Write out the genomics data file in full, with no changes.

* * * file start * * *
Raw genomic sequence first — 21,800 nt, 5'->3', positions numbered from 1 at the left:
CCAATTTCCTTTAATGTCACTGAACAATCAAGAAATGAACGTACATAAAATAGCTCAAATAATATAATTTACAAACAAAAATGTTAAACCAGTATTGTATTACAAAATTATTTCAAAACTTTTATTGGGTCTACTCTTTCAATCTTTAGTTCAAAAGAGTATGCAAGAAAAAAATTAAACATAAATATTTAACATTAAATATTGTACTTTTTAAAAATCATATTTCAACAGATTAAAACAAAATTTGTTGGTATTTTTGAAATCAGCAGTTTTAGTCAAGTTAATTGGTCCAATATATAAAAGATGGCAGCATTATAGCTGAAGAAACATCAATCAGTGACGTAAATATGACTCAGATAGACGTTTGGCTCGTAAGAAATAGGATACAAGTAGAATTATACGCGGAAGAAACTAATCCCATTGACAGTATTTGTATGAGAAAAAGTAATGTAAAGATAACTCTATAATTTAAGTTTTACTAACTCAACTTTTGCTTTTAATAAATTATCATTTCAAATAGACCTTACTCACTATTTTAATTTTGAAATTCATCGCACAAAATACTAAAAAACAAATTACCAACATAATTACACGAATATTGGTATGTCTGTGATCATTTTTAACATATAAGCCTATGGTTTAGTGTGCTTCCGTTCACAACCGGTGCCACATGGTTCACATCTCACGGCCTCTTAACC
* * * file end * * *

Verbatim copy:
Raw genomic sequence first — 21,800 nt, 5'->3', positions numbered from 1 at the left:
CCAATTTCCTTTAATGTCACTGAACAATCAAGAAATGAACGTACATAAAATAGCTCAAATAATATAATTTACAAACAAAAATGTTAAACCAGTATTGTATTACAAAATTATTTCAAAACTTTTATTGGGTCTACTCTTTCAATCTTTAGTTCAAAAGAGTATGCAAGAAAAAAATTAAACATAAATATTTAACATTAAATATTGTACTTTTTAAAAATCATATTTCAACAGATTAAAACAAAATTTGTTGGTATTTTTGAAATCAGCAGTTTTAGTCAAGTTAATTGGTCCAATATATAAAAGATGGCAGCATTATAGCTGAAGAAACATCAATCAGTGACGTAAATATGACTCAGATAGACGTTTGGCTCGTAAGAAATAGGATACAAGTAGAATTATACGCGGAAGAAACTAATCCCATTGACAGTATTTGTATGAGAAAAAGTAATGTAAAGATAACTCTATAATTTAAGTTTTACTAACTCAACTTTTGCTTTTAATAAATTATCATTTCAAATAGACCTTACTCACTATTTTAATTTTGAAATTCATCGCACAAAATACTAAAAAACAAATTACCAACATAATTACACGAATATTGGTATGTCTGTGATCATTTTTAACATATAAGCCTATGGTTTAGTGTGCTTCCGTTCACAACCGGTGCCACATGGTTCACATCTCACGGCCTCTTAACC